Isis was a protective goddess, who cast powerful magic spells to protect people in need. She was the wife of Osiris and mother of Horus.
Horus, known as 'The One Far Above', was a god of the sky and protector of the pharaoh. He, like Ra, had the head of a hawk. It is said that pharaohs were the living embodiment of Horus.
Set (also known as Seth) was the god of chaos, the desert and storms. He had the head of an unidentified 'Set' animal that appears to be an anteater. He murdered his brother Osiris and lost to Horus in a battle to rule the world.
The Gods Part 2
Thoth was the god of writing and knowledge and had the head of an ibis. He was believed to have gifted humans with hieroglyphics. He was also somehow connected with the moon.
Osiris was, along with Anubis, a god of the dead, and also of the underworld, resurrection and fertility. He appeared as a mummified man with a white cone-like headdress with feathers. Osiris was killed and chopped into pieces by Set.
Nut was the sky goddess, whose body created a canopy over the earth. She was pictured with a dark blue dress decorated with stars. She was married to her brother, Geb.
Geb was the earth god, and was pictured lying down below Nut. He declared Horus ruler of the world when he defeated Set. It was believed that earthquakes were Geb's laughter.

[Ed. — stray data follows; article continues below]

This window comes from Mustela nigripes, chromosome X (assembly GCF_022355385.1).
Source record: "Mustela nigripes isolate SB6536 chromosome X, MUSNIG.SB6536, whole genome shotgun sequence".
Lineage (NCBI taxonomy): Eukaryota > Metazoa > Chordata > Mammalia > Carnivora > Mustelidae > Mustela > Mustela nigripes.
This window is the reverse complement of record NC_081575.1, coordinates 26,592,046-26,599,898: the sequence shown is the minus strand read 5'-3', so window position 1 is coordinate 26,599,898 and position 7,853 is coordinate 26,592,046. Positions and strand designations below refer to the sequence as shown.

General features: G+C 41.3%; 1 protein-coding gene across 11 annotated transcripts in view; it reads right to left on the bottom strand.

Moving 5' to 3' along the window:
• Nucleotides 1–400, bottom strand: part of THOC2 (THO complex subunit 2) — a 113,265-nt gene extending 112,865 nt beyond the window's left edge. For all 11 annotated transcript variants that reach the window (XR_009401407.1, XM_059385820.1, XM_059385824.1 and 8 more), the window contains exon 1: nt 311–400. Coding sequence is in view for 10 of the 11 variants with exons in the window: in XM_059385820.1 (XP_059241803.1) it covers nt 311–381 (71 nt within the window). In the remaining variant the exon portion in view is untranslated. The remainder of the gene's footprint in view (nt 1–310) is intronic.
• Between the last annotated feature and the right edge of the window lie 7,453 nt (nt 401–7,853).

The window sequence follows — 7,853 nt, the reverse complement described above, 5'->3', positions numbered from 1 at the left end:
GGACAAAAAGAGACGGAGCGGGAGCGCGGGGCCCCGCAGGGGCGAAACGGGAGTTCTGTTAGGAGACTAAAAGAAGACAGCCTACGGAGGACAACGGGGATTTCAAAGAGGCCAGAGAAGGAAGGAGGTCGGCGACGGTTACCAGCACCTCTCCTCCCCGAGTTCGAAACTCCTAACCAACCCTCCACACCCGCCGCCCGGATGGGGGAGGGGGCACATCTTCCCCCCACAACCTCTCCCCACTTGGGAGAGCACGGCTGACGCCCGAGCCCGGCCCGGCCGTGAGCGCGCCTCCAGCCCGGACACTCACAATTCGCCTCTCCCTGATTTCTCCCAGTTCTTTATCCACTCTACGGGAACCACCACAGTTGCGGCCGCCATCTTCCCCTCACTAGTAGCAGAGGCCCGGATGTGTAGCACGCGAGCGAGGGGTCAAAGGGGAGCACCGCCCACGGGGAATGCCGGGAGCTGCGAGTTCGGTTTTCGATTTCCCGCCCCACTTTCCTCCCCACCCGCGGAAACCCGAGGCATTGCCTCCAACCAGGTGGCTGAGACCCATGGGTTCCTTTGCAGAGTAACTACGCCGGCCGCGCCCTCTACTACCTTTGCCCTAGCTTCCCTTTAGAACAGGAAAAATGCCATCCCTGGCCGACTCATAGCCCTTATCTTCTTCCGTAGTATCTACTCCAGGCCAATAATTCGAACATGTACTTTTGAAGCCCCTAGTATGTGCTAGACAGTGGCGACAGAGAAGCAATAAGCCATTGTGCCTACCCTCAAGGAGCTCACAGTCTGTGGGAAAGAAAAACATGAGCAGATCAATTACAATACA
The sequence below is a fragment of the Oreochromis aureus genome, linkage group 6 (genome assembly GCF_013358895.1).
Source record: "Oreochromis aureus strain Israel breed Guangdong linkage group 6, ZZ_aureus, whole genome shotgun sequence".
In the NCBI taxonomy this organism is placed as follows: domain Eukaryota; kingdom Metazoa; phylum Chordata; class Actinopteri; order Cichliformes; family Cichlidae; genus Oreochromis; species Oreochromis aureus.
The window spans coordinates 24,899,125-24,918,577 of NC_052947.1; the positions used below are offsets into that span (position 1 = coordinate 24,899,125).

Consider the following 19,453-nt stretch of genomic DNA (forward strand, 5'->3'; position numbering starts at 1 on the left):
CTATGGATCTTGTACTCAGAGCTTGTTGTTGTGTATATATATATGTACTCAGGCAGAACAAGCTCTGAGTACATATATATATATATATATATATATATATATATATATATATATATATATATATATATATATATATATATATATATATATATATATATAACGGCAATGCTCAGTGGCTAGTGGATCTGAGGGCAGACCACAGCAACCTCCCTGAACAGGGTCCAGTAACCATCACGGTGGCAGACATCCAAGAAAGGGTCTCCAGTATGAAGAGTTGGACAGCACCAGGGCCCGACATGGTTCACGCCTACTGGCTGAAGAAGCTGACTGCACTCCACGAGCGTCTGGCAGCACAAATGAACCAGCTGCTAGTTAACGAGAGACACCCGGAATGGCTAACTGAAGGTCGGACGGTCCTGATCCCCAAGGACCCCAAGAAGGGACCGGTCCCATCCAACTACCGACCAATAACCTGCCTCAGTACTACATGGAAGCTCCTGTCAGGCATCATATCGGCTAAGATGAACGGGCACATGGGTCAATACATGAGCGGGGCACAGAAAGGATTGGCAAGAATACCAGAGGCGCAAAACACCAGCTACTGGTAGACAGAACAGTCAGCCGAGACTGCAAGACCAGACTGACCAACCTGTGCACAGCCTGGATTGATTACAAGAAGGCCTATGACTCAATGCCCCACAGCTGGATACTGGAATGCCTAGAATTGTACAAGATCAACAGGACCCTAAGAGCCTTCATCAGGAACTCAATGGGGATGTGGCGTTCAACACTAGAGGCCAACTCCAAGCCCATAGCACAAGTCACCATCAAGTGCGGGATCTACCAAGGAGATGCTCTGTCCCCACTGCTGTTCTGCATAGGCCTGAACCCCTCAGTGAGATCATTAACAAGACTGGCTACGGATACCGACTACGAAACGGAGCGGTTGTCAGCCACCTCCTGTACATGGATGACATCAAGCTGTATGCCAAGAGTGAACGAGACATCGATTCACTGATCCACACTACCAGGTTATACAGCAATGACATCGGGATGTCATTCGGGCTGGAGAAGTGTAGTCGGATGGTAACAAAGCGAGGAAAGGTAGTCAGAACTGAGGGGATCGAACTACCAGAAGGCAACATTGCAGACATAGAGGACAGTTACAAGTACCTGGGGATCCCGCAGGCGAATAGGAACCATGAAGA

Atum was the first god and rose from the waters of chaos to create all other gods. He was depicted with a 'double crown'.
Ancient Egyptian Cuisine
The River Nile provided most of the food for the Ancient Egyptians, as the rest of the country was dry, barren desert. The main food was fish, as there was an abundance living in the river. This was the main source of protein, as beef and pork were rare. Bread was also a main food, and beer a common drink, as wheat was easy to grow on the banks of the Nile. Finally, fig and date trees were very common in Ancient Egypt, so they were commonly eaten.
After 40 days, the body is washed with oils and water from the Nile. Then the body was wrapped. Linen was usually used to wrap the bodies and sacred amulets were placed inbetween the layers. A priest would also chant spells to protect the body from evil spirits. Finally, scrolls were inserted around the mummy and it was placed into a sarcophagus.
Main inventions of the Ancient Egyptians included papyrus (a paper-like material used to write on), hieroglyphics, a new way to create boats, and a new number system. They used a wide variety of ingredients to make their toothpaste. Early ingredients included the powder of ox hooves, ashes, burnt eggshells and pumice. For medicines and cures, the ancient Egyptian had strange remedies. One example is that for curing an eye infection, they used honey and human brains and to cure the cough, they cooked and ate a mouse.